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EU: Sports federation rules that try to prevent athletes from competing in unsanctioned events breach European anti-trust laws and must be changed

Friday, December 8, 2017

BRUSSELS – The big overnight news from Europe is that UK Prime Minister Theresa May has struck a "breakthrough" Brexit deal with the EU. For most racing sailors likely the bigger news is what is being called a "landmark" legal ruling by the European Commission ordering the International Skating Union ("ISU") to change competition rules that impose severe penalties on athletes participating in events unauthorized by that world governing body. The ruling against the ISU had been widely expected, and will force World Sailing to change its similarly monopolistic and anti-competitive rules. Full story from the Associated Press below....

 

BRUSSELS, December 8, 2017 (AP) – An International Skating Union (ISU) rule imposing severe penalties on athletes participating in speed skating competitions unauthorised by the world governing body has been ruled as a breach of European Union anti-trust laws and must be changed.

 

The ruling is considered the most significant legal case in European sport since the 1995 ruling in favour of Belgian footballer Jean-Marc Bosman which secured free movement of players within the EU.

 

Other sporting bodies are now likely to come under similar pressure to change their competition rules in which sporting leaders claim could “destroy the Olympic values underpinning sport”.

 

The European Commission, however, claim that ISU rules which had permitted sanctions, including lifetime bans, for those participating in unlicensed events were unfairly persecuting athletes and preventing the innovation and growth of the sport.

 

"International sports federations play an important role in athletes' careers - they protect their health and safety and the integrity of competitions," said European Commissioner Margrethe Vestager, who is responsible for ruling on competition policy, when announcing the verdict today.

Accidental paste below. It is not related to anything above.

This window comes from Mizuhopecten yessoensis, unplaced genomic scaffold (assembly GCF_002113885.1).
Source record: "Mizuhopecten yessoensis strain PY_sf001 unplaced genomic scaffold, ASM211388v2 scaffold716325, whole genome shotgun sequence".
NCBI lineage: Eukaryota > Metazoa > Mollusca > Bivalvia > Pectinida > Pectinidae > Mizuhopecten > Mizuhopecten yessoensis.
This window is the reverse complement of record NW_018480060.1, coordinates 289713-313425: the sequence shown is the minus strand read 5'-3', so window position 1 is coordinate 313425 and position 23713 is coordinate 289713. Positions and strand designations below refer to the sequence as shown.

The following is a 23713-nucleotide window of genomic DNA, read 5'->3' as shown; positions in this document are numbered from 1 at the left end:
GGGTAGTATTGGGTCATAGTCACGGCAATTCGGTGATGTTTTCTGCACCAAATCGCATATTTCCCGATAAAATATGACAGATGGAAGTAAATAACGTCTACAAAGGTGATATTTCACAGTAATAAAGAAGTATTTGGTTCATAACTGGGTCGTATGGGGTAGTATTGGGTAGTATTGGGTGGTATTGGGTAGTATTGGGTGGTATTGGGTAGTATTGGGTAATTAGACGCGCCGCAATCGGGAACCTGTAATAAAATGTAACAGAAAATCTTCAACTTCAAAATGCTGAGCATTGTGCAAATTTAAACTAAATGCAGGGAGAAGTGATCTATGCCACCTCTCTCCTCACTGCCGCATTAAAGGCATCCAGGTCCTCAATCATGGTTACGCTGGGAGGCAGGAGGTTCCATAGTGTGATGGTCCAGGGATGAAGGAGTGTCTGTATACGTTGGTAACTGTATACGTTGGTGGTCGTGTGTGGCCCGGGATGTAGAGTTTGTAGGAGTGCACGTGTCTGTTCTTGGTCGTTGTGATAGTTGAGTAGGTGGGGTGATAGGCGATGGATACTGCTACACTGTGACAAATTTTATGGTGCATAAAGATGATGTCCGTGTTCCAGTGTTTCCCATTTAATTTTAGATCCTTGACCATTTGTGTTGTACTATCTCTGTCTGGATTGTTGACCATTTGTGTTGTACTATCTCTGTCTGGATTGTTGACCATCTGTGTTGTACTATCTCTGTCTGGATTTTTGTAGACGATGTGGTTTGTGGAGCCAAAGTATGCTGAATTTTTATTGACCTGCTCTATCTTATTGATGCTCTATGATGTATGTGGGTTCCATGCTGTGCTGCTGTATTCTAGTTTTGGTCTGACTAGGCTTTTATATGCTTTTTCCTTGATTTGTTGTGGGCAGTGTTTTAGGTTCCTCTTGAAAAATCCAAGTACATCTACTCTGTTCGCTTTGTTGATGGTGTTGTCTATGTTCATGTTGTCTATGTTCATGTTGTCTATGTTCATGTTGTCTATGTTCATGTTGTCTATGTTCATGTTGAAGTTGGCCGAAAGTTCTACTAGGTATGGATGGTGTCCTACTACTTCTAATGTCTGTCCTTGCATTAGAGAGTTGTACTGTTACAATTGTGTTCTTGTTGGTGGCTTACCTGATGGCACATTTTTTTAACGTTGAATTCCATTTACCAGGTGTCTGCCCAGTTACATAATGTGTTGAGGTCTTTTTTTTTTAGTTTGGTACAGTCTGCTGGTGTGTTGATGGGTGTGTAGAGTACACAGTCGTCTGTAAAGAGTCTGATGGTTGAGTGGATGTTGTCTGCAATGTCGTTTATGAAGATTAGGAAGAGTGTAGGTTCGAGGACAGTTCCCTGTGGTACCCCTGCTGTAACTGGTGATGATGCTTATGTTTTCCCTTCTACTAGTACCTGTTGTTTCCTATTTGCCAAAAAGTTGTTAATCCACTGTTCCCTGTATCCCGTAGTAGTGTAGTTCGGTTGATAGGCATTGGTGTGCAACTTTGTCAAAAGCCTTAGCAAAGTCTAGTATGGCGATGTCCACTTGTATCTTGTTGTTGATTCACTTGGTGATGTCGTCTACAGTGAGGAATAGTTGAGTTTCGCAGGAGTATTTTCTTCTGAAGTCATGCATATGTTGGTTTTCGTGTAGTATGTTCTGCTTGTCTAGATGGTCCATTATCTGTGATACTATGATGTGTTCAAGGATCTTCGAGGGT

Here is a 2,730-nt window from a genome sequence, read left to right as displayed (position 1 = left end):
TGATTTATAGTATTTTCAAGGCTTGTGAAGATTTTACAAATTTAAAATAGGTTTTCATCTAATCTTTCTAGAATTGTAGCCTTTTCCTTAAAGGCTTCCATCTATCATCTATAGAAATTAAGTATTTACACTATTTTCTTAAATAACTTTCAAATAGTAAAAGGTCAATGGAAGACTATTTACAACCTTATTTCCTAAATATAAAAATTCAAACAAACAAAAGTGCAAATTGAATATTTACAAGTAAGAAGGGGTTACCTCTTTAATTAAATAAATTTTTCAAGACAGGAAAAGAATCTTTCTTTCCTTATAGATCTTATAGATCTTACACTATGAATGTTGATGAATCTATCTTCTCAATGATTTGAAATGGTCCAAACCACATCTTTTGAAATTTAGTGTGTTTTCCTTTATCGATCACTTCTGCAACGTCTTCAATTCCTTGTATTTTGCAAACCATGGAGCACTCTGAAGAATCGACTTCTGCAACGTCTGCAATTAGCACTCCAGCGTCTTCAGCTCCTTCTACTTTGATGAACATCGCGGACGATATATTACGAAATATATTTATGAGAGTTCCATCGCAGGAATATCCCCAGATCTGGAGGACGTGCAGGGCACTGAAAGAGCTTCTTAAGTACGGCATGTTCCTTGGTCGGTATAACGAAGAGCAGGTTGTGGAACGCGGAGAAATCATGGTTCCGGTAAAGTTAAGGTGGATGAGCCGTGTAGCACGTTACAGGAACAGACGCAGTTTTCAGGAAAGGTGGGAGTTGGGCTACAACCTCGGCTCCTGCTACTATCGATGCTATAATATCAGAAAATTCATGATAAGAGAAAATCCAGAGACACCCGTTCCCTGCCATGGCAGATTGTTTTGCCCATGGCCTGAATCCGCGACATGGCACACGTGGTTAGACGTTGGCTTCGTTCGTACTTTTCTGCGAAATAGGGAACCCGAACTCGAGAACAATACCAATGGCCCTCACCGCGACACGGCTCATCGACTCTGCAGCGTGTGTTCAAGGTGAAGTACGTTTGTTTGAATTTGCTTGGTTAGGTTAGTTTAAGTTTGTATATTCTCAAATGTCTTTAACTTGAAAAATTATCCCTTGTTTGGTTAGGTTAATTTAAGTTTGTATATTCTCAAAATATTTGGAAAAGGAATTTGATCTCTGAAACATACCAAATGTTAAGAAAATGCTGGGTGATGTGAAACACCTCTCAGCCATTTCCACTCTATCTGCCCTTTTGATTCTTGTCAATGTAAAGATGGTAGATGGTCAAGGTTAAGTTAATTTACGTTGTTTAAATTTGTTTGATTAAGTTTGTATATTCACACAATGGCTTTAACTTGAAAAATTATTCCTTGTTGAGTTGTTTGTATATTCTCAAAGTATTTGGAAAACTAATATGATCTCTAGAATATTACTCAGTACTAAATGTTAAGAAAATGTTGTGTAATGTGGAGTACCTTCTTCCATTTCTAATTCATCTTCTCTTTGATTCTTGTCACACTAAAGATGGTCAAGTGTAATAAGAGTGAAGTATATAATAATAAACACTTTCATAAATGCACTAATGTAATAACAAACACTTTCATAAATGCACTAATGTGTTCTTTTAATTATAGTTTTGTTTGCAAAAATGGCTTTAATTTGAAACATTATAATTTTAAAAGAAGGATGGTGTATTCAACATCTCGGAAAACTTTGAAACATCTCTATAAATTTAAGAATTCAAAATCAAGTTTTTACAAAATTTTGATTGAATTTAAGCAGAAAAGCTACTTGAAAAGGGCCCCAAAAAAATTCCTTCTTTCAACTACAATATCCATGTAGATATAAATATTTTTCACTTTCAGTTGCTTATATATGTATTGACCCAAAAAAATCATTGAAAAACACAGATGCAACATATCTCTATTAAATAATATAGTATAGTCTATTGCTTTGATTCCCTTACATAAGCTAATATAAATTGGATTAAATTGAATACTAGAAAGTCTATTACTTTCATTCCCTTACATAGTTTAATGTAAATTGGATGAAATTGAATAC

"However, the severe penalties the ISU imposes on skaters also serve to protect its own commercial interests and prevent others from setting up their own events. 

 

 

"The ISU now has to comply with our decision, modify its rules, and open up new opportunities for athletes and competing organisers, to the benefit of all ice skating fans."

 

The Commission was ruling after an appeal was made against the ISU by Dutch speed skaters Mark Tuitert, who won the 1500m at the 2010 Winter Games in Vancouver, and Nels Kersholt.

 

Tuitert and Kersholt challenged the ISU’s right to sanction competitors for taking part in unauthorised commercial events.

 

The ISU now have 90 days to "stop its illegal conduct" and change its rules.

 

World Sailing CEO Andy Hunt (GBR, left) and his Director of Legal Affairs and Governance Jon Napier (GBR) at last month's World Sailing annual conference in Puerto Vallarta, MEX. World Sailing has similar rules to those of the ISU (that prevent sailors from participating in events not sanctioned by World Sailing) that were struck down in today's ruling by the European Commission. For example, now WS will not be able to prevent sailors from participating in Olympic Class events that are not sanctioned by WS, and the newly announced eSailing World Championship will not be able to prevent sailors from "gaming" in events not sanctioned by WS. Photo courtesy of World Sailing via Andy Hunt's twitter feed.

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